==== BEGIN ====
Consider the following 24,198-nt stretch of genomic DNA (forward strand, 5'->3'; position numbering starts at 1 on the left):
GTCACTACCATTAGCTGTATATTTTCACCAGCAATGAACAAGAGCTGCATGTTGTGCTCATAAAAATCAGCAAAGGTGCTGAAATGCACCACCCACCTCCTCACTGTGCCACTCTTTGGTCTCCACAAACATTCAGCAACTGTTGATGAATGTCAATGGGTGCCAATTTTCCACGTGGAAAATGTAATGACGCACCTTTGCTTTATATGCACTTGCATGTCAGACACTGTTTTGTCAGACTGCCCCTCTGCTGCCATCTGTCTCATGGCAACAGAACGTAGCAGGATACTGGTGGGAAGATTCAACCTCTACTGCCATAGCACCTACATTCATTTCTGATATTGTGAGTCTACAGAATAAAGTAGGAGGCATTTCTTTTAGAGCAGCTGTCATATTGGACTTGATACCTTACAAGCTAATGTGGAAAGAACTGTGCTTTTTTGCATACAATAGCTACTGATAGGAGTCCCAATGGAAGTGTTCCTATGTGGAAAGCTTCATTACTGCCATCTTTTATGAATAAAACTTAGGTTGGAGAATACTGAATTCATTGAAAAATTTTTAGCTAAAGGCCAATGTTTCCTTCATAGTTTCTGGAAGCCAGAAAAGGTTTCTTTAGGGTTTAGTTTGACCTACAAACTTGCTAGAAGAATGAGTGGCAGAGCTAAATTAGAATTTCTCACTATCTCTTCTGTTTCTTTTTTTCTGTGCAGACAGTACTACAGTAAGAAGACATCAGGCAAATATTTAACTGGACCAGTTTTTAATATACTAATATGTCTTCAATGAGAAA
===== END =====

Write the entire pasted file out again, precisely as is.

Consider the following 24,198-nt stretch of genomic DNA (forward strand, 5'->3'; position numbering starts at 1 on the left):
GTCACTACCATTAGCTGTATATTTTCACCAGCAATGAACAAGAGCTGCATGTTGTGCTCATAAAAATCAGCAAAGGTGCTGAAATGCACCACCCACCTCCTCACTGTGCCACTCTTTGGTCTCCACAAACATTCAGCAACTGTTGATGAATGTCAATGGGTGCCAATTTTCCACGTGGAAAATGTAATGACGCACCTTTGCTTTATATGCACTTGCATGTCAGACACTGTTTTGTCAGACTGCCCCTCTGCTGCCATCTGTCTCATGGCAACAGAACGTAGCAGGATACTGGTGGGAAGATTCAACCTCTACTGCCATAGCACCTACATTCATTTCTGATATTGTGAGTCTACAGAATAAAGTAGGAGGCATTTCTTTTAGAGCAGCTGTCATATTGGACTTGATACCTTACAAGCTAATGTGGAAAGAACTGTGCTTTTTTGCATACAATAGCTACTGATAGGAGTCCCAATGGAAGTGTTCCTATGTGGAAAGCTTCATTACTGCCATCTTTTATGAATAAAACTTAGGTTGGAGAATACTGAATTCATTGAAAAATTTTTAGCTAAAGGCCAATGTTTCCTTCATAGTTTCTGGAAGCCAGAAAAGGTTTCTTTAGGGTTTAGTTTGACCTACAAACTTGCTAGAAGAATGAGTGGCAGAGCTAAATTAGAATTTCTCACTATCTCTTCTGTTTCTTTTTTTCTGTGCAGACAGTACTACAGTAAGAAGACATCAGGCAAATATTTAACTGGACCAGTTTTTAATATACTAATATGTCTTCAATGAGAAA